|Thu 28 Jul||Lonesome You, by Park Wan-suh
Well before her death in 2011, Park Wan-Suh had established herself as a canonical figure in Korean literature. Her work-often based upon her own personal experiences, and showing keen insight into divisive social issues from the Korean partition to the position of women in Korean society-has touched readers for over forty years. In this collection, meditations upon life in old age come to the fore-at its best, accompanied by great beauty and compassion; at its worst by a cynicism that nonetheless turns a bitter smile upon the changing world. [LKL review here]
|Thu 25 Aug||A Contrived World, by Jung Young-moon
Set in San Francisco, A Most Contrived World recounts the author’s visit to the mythic Californian city. While the novel is based on this real experience, the narrator’s imaginative reflections cause the narrative to balloon outward into the realms of fiction and fantasy. Each chance encounter provides an opportunity to unfurl a fictional world that simultaneously complements and compromises the real world. In this mirthful antinovel, the ambiguous fusion of observation and invention disrupts the conventions of personal memoir and travel writing, resulting in a chronicle that sets fiction against experience.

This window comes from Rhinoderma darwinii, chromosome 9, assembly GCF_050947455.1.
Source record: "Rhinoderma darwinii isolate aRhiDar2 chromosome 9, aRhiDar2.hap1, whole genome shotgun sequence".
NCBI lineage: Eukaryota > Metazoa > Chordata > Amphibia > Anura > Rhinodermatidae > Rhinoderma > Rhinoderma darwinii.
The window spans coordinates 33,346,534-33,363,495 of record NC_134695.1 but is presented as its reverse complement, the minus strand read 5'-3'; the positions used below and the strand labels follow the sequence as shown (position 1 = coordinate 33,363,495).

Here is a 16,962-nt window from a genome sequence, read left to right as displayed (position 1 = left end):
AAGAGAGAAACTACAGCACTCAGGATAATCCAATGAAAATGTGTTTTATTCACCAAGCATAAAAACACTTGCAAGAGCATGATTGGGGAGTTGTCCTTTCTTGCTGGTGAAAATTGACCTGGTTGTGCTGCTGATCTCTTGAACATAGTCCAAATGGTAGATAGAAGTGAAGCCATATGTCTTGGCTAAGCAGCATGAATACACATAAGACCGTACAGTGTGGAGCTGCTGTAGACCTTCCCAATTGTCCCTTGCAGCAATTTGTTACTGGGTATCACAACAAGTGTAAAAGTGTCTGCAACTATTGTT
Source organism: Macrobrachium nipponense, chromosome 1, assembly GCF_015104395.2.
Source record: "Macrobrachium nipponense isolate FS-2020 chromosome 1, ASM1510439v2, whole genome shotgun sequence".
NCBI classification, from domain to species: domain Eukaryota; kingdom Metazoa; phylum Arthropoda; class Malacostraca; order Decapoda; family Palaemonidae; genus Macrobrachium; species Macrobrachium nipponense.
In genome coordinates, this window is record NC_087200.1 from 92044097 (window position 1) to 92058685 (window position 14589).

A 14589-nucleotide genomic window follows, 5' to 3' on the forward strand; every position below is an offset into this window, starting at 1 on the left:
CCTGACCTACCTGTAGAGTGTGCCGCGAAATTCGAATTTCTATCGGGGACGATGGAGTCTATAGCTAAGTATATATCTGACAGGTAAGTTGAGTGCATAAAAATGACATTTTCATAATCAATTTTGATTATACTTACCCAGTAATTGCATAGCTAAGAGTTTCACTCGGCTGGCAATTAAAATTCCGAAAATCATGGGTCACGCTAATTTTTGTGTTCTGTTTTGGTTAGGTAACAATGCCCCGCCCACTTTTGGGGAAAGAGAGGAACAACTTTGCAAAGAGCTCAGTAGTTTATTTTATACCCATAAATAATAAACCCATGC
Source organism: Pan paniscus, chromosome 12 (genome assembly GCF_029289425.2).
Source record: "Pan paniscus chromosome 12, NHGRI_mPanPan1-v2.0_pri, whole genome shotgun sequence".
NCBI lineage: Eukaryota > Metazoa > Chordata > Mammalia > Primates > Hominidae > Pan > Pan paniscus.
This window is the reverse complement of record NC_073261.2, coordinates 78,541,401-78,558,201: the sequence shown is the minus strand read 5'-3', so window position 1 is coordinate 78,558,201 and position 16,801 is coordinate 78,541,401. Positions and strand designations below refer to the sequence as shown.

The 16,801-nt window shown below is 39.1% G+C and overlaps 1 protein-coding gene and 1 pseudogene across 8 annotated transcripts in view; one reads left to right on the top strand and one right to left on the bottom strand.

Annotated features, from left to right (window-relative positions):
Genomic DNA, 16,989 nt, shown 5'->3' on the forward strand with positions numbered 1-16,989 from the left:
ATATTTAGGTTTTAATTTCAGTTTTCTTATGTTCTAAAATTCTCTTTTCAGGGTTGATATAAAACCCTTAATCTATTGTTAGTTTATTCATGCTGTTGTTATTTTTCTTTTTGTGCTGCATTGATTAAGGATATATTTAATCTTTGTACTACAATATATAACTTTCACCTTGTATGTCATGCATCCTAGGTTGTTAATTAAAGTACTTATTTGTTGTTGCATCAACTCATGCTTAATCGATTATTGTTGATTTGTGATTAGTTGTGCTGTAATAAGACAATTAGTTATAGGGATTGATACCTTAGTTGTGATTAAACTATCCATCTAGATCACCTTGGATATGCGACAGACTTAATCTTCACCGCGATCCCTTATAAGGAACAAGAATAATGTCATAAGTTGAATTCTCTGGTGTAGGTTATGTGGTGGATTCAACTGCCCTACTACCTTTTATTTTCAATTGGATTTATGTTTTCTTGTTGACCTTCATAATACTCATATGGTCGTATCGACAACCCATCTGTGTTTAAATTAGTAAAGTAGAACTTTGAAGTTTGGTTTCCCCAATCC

|Thu 29 Sep||No One Writes Back, by Jang Eun-jin
Communication – or the lack thereof – is the subject of this sly update of the picaresque. No One Writes Back is the story of a young man who leaves home with only his blind dog, an MP3 player, and a book, traveling aimlessly for three years, from motel to motel, meeting people on the road. The narrator writes letters to these men and women in the hope that he can console them in their various miseries, as well as keep a record of his own experiences: “A letter is like a journal entry for me, except that it gets sent to other people.” No one writes back, of course, but that doesn’t mean that there isn’t some hope that one of them will, someday… [LKL review here]
|Thu 27 Oct||How in Heaven’s Name, by Cho Chongnae
It is based on the true story of several Korean youths who in the late 1930s were lured into the Japanese Imperial Army either through promises by the Japanese colonial overlords of a government clerkship upon discharge or by means of threats to transplant their entire families to colonial outposts in Manchuria. [LKL review here]
|Thu 24 Nov||Scenes from the Enlightenment, by Kim Namcheon
Scenes from the Enlightenment: A Novel of Manners is the story of a country on the cusp of modernity. First published in 1939, Kim Namcheon’s classic text, through the close, quiet study of a single nineteenth-century village, tracks Korea’s early development from a society bound by the rules of family, rank and gender towards a ‘new-style,’ enlightened, westernised nation, complete with bicycles and mewly built roads. [LKL review here]
(automatically generated) Read LKL’s review of this event here.